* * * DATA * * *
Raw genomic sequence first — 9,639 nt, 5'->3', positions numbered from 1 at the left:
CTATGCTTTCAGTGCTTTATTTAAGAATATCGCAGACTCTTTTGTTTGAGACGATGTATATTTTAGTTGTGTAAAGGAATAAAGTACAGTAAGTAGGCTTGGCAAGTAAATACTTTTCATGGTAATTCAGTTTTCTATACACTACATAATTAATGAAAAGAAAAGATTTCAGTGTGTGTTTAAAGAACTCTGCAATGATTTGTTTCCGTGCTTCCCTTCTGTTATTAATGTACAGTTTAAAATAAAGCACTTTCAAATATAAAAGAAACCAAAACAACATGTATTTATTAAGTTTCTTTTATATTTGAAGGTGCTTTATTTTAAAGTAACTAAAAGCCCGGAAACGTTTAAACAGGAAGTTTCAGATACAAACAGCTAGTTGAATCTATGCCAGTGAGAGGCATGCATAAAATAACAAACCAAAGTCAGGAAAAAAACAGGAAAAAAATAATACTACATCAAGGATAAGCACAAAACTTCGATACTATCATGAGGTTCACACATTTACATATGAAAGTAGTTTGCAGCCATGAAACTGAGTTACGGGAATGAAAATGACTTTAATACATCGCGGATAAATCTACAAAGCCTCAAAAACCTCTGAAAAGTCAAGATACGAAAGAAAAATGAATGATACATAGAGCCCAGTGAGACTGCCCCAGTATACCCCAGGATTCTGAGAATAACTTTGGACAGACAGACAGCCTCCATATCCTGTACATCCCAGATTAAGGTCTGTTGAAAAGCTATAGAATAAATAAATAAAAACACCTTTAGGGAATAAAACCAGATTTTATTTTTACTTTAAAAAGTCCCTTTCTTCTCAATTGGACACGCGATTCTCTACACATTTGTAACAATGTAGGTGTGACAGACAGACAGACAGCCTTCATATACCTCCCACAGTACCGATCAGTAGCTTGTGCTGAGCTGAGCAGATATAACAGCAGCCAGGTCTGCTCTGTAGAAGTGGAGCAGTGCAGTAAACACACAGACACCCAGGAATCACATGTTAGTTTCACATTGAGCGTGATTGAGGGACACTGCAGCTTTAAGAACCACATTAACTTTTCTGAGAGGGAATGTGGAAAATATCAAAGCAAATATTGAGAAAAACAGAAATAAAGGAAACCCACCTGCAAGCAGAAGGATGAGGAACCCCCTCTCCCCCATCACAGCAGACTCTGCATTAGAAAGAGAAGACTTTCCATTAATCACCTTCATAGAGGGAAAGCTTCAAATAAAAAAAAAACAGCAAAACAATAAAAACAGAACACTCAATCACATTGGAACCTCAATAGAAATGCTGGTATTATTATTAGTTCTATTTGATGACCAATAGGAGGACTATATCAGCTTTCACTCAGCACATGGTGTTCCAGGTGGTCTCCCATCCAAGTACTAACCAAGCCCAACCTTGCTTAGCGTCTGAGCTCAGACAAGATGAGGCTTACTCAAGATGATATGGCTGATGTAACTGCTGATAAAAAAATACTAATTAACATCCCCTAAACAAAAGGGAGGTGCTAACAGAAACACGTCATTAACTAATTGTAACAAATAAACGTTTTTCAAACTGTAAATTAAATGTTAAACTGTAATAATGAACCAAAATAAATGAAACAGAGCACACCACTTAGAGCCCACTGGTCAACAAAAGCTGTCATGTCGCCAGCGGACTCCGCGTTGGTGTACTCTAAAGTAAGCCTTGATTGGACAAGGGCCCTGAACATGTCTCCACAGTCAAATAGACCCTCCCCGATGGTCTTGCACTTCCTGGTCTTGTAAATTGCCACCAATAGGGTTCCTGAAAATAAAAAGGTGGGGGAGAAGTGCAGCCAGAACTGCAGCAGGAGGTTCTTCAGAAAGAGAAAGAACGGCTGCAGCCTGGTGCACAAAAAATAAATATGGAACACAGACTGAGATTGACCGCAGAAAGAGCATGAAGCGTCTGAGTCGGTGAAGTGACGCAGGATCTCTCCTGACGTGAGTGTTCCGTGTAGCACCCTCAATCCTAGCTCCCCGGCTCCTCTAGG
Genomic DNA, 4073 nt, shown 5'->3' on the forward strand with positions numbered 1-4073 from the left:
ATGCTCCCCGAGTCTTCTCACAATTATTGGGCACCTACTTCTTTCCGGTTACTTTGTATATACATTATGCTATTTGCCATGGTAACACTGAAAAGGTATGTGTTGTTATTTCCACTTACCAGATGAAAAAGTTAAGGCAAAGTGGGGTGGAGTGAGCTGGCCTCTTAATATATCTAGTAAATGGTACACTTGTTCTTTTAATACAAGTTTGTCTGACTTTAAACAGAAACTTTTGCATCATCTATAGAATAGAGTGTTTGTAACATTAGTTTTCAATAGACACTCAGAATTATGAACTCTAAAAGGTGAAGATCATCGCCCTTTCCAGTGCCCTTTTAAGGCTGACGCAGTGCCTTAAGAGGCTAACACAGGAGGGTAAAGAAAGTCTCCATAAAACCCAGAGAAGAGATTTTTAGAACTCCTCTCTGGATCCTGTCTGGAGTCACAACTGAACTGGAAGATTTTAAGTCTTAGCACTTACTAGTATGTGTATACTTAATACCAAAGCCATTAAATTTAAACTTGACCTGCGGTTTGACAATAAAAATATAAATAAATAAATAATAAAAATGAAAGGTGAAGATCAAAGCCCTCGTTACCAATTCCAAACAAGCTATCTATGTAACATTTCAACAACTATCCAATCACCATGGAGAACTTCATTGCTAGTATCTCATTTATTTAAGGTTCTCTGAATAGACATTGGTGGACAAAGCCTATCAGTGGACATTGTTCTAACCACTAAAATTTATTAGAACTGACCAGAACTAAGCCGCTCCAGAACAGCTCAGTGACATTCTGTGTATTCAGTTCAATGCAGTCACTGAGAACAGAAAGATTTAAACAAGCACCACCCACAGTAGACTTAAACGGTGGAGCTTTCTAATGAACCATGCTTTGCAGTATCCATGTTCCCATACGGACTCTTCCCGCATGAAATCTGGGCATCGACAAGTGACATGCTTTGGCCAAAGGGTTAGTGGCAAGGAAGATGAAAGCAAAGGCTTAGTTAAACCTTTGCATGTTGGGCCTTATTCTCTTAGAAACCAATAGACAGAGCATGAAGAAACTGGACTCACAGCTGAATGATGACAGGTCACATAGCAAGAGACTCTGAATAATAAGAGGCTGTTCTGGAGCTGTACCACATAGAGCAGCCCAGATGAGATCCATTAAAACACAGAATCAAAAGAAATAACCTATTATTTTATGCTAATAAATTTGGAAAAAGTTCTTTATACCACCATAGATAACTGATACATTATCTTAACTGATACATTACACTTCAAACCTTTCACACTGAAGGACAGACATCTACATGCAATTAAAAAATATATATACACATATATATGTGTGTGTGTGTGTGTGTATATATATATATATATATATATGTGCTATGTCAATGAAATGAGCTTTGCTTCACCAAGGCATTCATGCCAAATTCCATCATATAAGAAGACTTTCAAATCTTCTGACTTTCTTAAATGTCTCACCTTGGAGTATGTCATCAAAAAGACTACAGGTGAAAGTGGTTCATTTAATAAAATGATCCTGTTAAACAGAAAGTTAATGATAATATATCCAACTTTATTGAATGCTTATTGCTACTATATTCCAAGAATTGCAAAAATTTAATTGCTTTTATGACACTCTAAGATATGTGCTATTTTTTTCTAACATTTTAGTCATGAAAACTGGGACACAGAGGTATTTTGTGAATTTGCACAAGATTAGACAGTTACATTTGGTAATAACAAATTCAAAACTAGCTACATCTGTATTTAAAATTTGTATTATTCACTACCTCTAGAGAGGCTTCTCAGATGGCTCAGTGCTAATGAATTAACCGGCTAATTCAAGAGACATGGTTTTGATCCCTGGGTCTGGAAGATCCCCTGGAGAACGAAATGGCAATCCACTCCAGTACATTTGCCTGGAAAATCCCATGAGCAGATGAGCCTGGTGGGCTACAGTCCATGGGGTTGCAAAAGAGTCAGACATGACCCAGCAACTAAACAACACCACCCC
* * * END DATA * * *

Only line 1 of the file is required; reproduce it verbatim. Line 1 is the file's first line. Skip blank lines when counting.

Raw genomic sequence first — 9,639 nt, 5'->3', positions numbered from 1 at the left: